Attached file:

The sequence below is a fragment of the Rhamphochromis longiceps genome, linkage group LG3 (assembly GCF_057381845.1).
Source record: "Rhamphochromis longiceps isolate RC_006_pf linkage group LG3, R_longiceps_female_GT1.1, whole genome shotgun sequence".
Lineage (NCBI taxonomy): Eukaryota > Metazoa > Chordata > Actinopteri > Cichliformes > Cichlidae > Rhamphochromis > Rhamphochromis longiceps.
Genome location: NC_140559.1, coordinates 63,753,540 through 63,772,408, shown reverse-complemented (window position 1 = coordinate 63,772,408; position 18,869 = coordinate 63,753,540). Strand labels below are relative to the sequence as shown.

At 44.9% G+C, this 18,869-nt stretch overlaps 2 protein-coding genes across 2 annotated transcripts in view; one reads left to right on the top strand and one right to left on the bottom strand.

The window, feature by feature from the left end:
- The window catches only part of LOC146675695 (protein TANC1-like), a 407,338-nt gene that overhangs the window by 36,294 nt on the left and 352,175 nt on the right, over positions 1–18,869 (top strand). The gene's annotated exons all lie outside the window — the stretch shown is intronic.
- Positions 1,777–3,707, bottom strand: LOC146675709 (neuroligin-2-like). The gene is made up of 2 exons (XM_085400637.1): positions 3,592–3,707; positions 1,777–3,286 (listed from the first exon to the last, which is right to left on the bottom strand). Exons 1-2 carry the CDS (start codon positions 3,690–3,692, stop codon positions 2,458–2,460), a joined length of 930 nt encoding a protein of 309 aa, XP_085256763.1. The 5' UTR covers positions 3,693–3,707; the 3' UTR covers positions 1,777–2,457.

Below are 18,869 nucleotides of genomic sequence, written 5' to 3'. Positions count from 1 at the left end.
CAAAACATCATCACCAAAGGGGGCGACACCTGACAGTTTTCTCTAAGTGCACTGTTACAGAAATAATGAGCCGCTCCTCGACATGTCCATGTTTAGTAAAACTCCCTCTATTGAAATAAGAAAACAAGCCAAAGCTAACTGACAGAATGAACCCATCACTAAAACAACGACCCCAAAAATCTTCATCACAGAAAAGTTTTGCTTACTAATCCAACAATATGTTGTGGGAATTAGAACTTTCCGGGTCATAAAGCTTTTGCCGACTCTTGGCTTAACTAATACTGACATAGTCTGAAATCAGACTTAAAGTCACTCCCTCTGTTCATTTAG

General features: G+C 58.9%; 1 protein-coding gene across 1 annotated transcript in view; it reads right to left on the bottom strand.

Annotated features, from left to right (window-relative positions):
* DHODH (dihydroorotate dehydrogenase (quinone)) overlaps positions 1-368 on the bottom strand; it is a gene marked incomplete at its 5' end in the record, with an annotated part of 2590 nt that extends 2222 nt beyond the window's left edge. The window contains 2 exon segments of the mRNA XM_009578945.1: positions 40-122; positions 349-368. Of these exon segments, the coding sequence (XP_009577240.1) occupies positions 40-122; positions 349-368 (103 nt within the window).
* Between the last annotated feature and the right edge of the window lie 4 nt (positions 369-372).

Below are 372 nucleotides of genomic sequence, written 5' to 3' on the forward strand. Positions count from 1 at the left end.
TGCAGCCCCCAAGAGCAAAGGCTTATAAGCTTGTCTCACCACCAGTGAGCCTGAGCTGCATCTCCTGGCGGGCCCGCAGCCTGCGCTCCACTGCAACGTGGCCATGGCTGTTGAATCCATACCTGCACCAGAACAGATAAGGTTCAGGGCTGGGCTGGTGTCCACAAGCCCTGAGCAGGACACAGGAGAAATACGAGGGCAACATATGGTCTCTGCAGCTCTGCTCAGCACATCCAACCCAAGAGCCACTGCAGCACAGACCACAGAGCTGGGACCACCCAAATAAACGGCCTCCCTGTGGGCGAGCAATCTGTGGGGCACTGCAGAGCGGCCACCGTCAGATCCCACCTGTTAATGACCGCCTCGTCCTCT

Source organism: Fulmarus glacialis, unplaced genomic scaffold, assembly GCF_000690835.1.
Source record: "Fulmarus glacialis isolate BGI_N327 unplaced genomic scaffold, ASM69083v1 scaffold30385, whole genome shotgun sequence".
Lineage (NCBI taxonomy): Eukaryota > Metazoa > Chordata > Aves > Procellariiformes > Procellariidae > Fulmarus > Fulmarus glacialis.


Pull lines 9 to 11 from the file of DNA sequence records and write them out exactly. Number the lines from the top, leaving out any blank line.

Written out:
Below are 18,869 nucleotides of genomic sequence, written 5' to 3'. Positions count from 1 at the left end.
CAAAACATCATCACCAAAGGGGGCGACACCTGACAGTTTTCTCTAAGTGCACTGTTACAGAAATAATGAGCCGCTCCTCGACATGTCCATGTTTAGTAAAACTCCCTCTATTGAAATAAGAAAACAAGCCAAAGCTAACTGACAGAATGAACCCATCACTAAAACAACGACCCCAAAAATCTTCATCACAGAAAAGTTTTGCTTACTAATCCAACAATATGTTGTGGGAATTAGAACTTTCCGGGTCATAAAGCTTTTGCCGACTCTTGGCTTAACTAATACTGACATAGTCTGAAATCAGACTTAAAGTCACTCCCTCTGTTCATTTAG

General features: G+C 58.9%; 1 protein-coding gene across 1 annotated transcript in view; it reads right to left on the bottom strand.